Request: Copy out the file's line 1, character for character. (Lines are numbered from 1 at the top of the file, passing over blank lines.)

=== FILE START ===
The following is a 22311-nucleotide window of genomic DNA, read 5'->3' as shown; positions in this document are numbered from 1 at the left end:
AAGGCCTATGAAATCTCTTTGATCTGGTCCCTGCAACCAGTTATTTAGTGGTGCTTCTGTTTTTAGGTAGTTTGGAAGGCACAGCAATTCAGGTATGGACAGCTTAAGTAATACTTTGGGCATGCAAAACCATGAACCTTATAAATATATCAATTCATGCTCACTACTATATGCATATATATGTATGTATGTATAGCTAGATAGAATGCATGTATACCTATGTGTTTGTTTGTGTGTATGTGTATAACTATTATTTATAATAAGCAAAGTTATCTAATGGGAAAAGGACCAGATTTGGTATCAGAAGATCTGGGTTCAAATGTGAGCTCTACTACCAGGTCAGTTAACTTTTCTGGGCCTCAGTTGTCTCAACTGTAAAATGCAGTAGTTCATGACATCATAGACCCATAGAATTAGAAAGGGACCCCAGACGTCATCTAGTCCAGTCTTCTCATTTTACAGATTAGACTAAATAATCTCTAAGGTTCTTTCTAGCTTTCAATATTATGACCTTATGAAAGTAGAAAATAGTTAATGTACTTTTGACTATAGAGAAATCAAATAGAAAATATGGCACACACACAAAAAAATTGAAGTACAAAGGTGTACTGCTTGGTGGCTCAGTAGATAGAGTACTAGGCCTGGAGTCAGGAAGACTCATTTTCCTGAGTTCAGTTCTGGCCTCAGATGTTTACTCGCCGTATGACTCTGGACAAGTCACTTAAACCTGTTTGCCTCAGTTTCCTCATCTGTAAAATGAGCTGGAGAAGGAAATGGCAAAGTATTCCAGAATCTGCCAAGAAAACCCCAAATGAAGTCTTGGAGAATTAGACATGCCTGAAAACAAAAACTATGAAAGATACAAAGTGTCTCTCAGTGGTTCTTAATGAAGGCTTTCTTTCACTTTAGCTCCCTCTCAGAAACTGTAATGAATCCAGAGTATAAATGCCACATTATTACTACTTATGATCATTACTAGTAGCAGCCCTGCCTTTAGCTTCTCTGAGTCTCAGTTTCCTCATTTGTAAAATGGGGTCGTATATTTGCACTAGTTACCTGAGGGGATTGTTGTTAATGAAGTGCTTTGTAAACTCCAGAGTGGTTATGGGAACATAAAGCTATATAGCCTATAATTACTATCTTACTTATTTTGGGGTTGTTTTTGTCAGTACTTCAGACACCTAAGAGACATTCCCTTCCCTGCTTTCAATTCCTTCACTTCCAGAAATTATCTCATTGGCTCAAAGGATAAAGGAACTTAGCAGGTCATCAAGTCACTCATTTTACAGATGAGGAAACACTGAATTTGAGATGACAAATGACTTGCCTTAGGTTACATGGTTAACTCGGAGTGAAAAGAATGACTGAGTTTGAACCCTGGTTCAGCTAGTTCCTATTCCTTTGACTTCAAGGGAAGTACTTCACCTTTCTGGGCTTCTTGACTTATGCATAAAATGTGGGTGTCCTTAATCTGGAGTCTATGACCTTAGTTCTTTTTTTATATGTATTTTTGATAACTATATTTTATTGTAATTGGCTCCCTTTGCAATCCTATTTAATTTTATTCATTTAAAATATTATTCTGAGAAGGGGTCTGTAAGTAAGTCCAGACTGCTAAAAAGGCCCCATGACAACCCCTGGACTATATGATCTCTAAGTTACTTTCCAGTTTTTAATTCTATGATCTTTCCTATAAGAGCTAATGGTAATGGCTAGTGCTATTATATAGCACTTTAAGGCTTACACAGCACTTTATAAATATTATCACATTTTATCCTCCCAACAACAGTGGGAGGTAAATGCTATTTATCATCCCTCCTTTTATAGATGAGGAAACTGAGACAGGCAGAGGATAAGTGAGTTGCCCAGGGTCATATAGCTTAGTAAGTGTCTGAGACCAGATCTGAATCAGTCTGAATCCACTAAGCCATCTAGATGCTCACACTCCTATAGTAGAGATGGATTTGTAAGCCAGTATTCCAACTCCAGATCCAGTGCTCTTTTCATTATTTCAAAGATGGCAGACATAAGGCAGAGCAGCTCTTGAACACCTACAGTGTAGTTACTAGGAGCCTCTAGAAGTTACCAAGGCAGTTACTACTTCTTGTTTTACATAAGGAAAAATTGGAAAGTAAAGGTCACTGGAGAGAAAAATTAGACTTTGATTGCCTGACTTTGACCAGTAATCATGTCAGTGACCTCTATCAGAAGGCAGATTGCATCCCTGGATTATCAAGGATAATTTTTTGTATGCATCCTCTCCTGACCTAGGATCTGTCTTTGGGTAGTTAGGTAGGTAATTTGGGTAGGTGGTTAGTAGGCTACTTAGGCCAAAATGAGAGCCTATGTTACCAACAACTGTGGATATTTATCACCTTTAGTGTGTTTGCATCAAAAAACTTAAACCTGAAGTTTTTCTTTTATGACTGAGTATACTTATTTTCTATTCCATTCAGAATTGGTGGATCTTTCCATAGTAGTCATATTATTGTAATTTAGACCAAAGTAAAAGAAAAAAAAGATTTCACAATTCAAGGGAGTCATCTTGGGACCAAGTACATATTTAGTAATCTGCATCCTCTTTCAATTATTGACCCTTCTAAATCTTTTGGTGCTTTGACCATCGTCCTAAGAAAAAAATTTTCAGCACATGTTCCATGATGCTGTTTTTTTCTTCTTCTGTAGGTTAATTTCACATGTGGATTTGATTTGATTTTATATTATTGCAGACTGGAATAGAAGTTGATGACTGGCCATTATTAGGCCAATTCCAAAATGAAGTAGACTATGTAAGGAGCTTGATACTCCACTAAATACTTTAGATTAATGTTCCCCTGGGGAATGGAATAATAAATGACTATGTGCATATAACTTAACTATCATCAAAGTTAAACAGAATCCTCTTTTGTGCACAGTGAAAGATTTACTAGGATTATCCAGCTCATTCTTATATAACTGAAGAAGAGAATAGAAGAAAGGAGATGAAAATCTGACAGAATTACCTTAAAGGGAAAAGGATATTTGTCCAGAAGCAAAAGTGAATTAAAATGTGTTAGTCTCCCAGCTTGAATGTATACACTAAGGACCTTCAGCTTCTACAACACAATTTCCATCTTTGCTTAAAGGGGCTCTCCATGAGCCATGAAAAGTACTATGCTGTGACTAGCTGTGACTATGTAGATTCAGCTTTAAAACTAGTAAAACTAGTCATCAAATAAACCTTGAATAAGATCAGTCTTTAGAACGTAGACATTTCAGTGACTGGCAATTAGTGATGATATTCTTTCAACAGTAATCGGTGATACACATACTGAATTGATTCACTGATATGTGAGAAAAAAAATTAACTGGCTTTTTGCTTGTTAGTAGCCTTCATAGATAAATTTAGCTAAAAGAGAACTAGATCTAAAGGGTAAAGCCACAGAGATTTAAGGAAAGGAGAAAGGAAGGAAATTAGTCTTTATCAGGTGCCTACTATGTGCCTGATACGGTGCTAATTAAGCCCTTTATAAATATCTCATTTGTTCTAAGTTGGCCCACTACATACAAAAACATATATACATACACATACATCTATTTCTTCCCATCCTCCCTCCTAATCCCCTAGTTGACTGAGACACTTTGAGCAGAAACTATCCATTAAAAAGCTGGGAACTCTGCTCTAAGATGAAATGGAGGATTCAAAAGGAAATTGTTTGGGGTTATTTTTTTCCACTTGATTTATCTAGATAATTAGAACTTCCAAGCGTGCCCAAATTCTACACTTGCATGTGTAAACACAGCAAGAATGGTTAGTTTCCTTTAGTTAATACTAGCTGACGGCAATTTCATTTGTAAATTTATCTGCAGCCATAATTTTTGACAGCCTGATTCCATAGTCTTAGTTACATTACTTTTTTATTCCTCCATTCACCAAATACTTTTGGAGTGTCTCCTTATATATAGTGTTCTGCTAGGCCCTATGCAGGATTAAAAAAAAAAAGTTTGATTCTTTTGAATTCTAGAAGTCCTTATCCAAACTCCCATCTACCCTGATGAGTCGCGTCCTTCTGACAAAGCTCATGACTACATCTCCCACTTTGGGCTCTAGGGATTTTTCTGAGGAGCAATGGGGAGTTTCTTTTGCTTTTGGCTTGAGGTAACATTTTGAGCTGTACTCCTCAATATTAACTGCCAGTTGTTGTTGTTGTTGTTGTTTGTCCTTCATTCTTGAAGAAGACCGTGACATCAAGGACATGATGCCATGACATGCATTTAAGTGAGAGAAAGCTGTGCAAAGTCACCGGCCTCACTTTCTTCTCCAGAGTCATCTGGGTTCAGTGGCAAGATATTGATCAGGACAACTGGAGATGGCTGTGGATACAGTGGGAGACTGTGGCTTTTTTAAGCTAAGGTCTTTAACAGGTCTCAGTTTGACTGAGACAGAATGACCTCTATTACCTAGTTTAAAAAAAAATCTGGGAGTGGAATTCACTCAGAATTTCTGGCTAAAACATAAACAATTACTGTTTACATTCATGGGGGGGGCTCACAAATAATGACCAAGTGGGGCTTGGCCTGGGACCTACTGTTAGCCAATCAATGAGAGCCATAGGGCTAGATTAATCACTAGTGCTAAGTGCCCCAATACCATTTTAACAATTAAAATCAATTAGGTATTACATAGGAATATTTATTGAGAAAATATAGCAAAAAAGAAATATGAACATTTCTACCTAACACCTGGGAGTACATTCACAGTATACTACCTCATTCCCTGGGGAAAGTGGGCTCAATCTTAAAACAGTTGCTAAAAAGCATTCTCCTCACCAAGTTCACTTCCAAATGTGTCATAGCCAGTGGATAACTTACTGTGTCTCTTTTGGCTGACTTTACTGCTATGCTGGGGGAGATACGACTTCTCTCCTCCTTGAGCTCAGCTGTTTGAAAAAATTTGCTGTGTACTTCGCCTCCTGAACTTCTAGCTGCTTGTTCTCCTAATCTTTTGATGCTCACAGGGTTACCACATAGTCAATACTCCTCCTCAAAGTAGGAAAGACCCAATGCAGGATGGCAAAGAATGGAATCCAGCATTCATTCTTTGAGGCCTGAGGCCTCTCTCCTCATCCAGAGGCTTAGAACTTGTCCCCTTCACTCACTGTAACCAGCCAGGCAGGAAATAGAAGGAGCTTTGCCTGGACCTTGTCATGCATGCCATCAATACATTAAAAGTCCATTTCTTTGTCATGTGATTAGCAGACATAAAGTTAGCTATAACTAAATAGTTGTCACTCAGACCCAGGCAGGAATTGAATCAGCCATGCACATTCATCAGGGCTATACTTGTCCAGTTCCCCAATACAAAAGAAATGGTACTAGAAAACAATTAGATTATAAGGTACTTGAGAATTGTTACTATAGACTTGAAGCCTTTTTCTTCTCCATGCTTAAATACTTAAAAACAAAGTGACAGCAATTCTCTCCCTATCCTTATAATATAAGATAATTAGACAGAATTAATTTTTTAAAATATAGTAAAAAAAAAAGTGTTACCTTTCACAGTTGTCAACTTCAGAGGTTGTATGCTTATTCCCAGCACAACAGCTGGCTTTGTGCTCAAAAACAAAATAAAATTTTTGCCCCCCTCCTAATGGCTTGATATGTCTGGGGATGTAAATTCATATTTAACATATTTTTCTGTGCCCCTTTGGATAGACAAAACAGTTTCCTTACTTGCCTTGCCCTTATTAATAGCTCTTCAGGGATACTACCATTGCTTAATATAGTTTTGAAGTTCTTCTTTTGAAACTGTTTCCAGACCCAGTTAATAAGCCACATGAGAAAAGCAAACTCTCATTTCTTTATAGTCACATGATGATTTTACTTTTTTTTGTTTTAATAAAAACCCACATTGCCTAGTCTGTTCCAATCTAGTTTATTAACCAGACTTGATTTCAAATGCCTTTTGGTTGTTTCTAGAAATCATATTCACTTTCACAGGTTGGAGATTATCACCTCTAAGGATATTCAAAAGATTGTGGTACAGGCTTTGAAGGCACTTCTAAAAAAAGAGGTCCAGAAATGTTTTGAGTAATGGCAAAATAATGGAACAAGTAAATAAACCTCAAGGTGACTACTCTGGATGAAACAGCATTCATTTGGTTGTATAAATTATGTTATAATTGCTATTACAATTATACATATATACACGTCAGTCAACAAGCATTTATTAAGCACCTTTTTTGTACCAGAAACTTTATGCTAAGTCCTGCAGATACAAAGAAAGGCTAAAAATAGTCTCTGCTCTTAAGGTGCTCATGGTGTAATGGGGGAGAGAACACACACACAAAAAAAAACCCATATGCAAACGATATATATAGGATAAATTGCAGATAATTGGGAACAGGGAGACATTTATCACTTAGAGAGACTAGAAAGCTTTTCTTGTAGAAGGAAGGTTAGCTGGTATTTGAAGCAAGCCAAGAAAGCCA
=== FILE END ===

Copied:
The following is a 22311-nucleotide window of genomic DNA, read 5'->3' as shown; positions in this document are numbered from 1 at the left end: